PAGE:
Crossroads - the intersection of faith, arts and Canadian culture

Today marks the beginning of a project that’s been percolating in the recesses of my mind for a few years now: a book on the intersection of faith, arts and Canadian culture.
Of course, the question comes to mind: “do we need another book about the arts and faith?” The simple answer, from a marketing perspective, is probably “no.” Kilolitres of ink have been spilled and reams of paper have been bound to produce the pile of research material sitting beside my desk. But, to date, there’s been little, if any, put to print which examines the intersection of arts and faith specifically with Canadian culture.
So what defines Canadian culture? Better minds a than mine (including Pierre Berton) have pondered that question for decades but I think there are two factors which have a considerable impact on our faith and our art:
First, in the words of the Arrogant Worms’ song, Canada is “really, really big.” At nearly 10 million square kilometers, we’re second only to Russia as the world’s largest country. And within that land mass are 31 million-plus people, most of whom live within 250 kilometres of the American border.
Second, because Canadians live in a multicultural, multi-faith, mosaic religion in general, and Christianity specifically, has been marginalized in Canadian society. As a result, we tend to be a bit more reserved in the way we express our faith. That doesn’t mean we’re reserved about our faith, only the way we express it as we bring the Christian perspective to the public square.
These two characteristics have created challenges for artists who are Christian (from this point on, unless specified, the term “artists” will refer to those who profess to be Christians and are creating their art from that perspective). At this point I won’t get into how we express our faith in the public square because that needs a broader discussion and will be examined in future posts.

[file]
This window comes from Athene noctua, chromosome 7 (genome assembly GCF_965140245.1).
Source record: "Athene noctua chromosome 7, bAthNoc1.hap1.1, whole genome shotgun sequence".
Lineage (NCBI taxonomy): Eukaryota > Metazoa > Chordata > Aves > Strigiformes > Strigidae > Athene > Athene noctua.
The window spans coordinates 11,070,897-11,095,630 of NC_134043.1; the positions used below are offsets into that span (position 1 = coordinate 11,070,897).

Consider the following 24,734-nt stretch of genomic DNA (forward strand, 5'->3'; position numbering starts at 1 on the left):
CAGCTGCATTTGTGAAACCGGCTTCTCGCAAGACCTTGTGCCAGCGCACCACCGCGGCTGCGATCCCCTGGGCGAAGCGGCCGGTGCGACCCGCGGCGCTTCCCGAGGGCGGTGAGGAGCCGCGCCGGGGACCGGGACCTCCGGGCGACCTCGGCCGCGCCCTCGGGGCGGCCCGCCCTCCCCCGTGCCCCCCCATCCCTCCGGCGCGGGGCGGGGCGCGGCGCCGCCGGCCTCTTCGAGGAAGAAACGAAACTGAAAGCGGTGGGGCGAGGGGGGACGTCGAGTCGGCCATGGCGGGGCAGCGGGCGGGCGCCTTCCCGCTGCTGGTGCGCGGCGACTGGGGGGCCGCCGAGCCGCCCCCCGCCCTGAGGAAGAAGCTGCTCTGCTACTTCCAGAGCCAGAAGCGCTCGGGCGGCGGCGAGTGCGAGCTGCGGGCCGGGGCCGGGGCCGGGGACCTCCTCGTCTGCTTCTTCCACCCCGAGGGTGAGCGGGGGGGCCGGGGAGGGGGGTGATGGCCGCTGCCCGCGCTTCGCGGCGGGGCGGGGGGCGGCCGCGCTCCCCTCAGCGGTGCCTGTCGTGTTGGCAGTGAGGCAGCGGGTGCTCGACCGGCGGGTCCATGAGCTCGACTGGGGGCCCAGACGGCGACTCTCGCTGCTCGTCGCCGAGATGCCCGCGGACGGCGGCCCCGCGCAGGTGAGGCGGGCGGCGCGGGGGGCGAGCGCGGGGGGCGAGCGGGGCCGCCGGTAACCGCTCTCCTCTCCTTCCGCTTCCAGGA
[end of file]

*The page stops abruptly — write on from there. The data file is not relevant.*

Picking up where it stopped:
However, the sheer logistics of getting art into the minds and hands of Canadians can be mind-boggling. Except for the corridor between Windsor, Ontario and Quebec City, Quebec and the Lower Mainland in British Columbia, most provinces only have one or two large municipalities. While the Internet and social media are closing some of the gaps, getting artists and their art known across the country still takes time and money.
During my decade-long tenure as editor of ChristianWeek Ontario and my current stint as host of Faith FM’s Arts Connection, I’ve seen how artists have overcome these challenges.  Painters, sculptors, authors, actors, playwrights, photographers and musicians have created an almost tsumani-like movement. Just as a tsunami begins as an undersea movement of water, they’ve been quietly obedient to their call, toiling faithfully in obscurity. But as they’ve moved towards the intersection of faith and arts, the tsunami wave has slowly moved to the shore, will, within the next decade, hit Canadian society with a force never seen before.